As a physician, you may feel pulled in many different directions by those you work with. You are dedicated to your responsibility to protect your patients and improve their lives, and you must also hold yourself to a high legal and ethical standard. At the same time, you may feel obligated by some pharmaceutical companies to recommend or prescribe their products to your patients. If you believe these products can help your patients or ease their suffering with minimal harm, you may have no objections. However, you and other Texas doctors might also face the possibility of being accused of promoting a drug or other medical product that has a questionable benefit to your patients or may even cause harm.
Accepting bribes or kickbacks by a company is one way to get yourself into legal hot water. You may receive payment for giving a presentation on the benefits of a certain medication, but where does it cross the line to illegal bribery?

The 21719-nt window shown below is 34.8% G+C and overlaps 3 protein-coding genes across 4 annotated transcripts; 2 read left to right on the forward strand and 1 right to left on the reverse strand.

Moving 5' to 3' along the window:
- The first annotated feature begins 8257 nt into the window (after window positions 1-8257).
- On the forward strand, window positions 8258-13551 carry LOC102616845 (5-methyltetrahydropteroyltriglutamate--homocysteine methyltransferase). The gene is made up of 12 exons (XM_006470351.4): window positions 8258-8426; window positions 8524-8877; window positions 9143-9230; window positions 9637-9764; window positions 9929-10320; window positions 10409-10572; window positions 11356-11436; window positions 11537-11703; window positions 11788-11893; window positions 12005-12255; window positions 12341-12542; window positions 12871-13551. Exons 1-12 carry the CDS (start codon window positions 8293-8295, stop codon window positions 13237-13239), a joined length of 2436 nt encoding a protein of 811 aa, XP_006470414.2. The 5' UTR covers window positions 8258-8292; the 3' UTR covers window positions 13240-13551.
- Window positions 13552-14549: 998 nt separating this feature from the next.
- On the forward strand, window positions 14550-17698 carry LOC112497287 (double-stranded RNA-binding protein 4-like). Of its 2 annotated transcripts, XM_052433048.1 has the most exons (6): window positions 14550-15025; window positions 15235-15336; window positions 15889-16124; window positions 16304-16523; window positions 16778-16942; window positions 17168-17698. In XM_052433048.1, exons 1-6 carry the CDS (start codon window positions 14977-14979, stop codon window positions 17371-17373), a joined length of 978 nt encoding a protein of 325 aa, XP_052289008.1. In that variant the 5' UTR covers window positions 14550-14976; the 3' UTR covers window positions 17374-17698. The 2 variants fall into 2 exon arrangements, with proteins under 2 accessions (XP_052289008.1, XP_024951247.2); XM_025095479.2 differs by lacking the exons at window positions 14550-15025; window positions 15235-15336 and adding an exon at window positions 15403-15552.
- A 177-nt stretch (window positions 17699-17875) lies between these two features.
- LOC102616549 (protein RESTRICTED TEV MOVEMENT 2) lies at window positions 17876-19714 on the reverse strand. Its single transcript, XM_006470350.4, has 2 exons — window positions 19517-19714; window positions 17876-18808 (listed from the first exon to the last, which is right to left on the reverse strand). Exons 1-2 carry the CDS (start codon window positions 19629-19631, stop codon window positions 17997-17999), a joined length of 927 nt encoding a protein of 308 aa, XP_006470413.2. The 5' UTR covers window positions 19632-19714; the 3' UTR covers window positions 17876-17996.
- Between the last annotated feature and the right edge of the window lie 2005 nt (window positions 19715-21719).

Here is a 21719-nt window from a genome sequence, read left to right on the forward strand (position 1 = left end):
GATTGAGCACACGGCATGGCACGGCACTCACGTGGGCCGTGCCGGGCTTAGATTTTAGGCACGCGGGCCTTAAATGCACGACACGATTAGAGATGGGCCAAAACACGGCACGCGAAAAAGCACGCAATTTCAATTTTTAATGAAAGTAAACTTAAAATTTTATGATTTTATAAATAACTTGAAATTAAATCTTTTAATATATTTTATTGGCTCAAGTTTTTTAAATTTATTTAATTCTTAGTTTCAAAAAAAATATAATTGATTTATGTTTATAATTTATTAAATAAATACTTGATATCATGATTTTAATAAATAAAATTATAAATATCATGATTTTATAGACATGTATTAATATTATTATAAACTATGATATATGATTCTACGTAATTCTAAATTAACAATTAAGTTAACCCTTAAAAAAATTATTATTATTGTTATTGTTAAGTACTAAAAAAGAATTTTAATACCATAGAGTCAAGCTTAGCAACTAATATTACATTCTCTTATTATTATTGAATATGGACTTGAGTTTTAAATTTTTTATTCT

Doctors paid for prescribing addictive painkiller meant for cancer patients
Recently, five New York doctors were charged with accepting bribes and kickbacks for issuing millions of dollars’ worth in prescriptions for the opioid painkiller Subsys, which has been approved only for cancer patients in immense amounts of pain that other painkillers have been unable to relieve. Reportedly, this form of fentanyl can be up to 100 times more potent than morphine and may be fatal to patients who do not have a tolerance to opioids. Reports claim that only 1 percent of the prescriptions for Subsys have been from oncologists. As you might imagine, countless patients may have been put at risk if physicians are agreeing to prescribe and promote a medicine that they should only offer to patients in the worst type of pain.
Physicians have right to defend their reputation
Charges of accepting kickbacks can ruin your standing in the medical community, as well as threaten your freedom. Since this is a complex topic requiring an experienced defense, it is a good idea to speak with an attorney who deals with defending physicians accused of professional misconduct.